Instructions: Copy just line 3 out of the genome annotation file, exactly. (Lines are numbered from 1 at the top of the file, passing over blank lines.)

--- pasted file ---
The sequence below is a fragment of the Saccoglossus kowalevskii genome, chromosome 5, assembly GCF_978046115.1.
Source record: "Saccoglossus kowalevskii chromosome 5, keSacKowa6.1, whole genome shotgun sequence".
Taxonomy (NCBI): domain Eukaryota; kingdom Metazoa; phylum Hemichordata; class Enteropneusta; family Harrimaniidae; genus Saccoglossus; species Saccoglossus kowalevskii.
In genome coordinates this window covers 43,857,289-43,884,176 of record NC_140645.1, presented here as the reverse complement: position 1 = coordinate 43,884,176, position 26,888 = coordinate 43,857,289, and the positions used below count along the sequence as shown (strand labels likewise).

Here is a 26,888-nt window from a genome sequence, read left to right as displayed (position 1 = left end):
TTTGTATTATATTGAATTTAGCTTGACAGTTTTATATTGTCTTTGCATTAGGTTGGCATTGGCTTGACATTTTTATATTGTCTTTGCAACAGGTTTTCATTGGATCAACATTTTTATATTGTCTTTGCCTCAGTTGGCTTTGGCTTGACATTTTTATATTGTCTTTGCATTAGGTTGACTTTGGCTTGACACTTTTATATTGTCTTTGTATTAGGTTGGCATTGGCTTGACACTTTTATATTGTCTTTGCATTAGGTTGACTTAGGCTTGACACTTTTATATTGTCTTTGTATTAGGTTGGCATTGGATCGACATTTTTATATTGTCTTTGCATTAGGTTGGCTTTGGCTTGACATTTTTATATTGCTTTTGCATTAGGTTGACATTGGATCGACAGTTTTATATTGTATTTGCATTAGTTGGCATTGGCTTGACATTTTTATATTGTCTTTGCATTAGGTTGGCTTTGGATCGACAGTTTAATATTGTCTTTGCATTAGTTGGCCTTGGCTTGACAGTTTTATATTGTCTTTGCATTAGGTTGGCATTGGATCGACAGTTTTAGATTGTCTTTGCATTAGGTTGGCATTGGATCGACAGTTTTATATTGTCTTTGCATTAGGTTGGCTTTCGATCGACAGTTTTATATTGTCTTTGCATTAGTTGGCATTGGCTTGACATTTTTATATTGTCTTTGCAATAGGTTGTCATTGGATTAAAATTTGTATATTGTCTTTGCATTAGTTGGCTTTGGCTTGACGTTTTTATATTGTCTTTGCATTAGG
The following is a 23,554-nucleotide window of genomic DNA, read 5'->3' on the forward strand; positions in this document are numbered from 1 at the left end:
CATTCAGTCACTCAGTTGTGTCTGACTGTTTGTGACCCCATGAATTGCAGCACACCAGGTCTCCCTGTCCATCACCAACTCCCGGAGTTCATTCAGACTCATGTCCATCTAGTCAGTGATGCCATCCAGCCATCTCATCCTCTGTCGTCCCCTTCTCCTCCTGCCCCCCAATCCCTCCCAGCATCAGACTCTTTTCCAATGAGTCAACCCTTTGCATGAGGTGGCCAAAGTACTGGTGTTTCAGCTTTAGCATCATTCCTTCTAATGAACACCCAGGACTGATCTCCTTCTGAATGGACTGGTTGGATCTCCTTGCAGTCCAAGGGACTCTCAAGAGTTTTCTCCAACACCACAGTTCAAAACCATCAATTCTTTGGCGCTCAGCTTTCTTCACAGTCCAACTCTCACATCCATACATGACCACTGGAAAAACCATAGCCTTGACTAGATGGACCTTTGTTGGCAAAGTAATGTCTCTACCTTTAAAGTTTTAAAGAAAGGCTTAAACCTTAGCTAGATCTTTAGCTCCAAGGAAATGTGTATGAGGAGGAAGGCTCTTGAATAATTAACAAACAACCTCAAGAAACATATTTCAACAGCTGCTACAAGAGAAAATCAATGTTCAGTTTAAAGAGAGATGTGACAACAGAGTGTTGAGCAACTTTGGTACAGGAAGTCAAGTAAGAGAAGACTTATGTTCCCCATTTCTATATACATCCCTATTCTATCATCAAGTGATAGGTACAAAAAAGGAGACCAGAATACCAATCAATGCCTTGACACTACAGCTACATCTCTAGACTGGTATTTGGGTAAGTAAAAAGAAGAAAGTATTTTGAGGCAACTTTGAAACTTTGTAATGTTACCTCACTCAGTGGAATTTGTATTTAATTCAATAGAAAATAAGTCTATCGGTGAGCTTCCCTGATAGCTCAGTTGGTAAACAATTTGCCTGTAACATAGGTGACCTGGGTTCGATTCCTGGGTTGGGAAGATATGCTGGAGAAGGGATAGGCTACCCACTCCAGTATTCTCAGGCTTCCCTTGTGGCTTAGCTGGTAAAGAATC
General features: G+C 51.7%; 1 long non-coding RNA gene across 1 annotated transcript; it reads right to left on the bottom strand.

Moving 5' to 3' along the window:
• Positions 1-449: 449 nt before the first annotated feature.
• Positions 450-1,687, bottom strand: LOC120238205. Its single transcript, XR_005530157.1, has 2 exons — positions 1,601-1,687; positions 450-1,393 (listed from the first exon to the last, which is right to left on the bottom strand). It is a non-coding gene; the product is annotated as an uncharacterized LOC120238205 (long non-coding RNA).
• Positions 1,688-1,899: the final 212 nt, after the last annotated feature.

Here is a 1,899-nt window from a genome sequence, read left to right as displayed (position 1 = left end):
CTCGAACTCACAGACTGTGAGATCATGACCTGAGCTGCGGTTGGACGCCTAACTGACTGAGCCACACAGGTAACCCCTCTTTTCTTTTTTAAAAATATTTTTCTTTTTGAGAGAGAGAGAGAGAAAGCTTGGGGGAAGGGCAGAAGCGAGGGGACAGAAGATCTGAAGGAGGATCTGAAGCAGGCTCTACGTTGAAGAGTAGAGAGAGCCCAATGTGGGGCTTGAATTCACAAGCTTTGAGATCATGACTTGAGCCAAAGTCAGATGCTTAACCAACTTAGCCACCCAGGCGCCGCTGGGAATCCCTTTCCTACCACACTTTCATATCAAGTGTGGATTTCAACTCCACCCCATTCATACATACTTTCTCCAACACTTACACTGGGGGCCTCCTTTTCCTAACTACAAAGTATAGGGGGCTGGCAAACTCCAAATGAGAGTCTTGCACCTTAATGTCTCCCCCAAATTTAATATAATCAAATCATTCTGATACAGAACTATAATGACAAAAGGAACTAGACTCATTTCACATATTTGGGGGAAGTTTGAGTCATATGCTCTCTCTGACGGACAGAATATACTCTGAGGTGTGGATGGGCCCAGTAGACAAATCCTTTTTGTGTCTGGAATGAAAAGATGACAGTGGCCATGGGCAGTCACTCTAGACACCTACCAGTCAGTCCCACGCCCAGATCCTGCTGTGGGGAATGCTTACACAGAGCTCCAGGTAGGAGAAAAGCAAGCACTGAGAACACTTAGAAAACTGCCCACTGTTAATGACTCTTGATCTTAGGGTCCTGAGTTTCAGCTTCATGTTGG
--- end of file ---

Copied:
Taxonomy (NCBI): domain Eukaryota; kingdom Metazoa; phylum Hemichordata; class Enteropneusta; family Harrimaniidae; genus Saccoglossus; species Saccoglossus kowalevskii.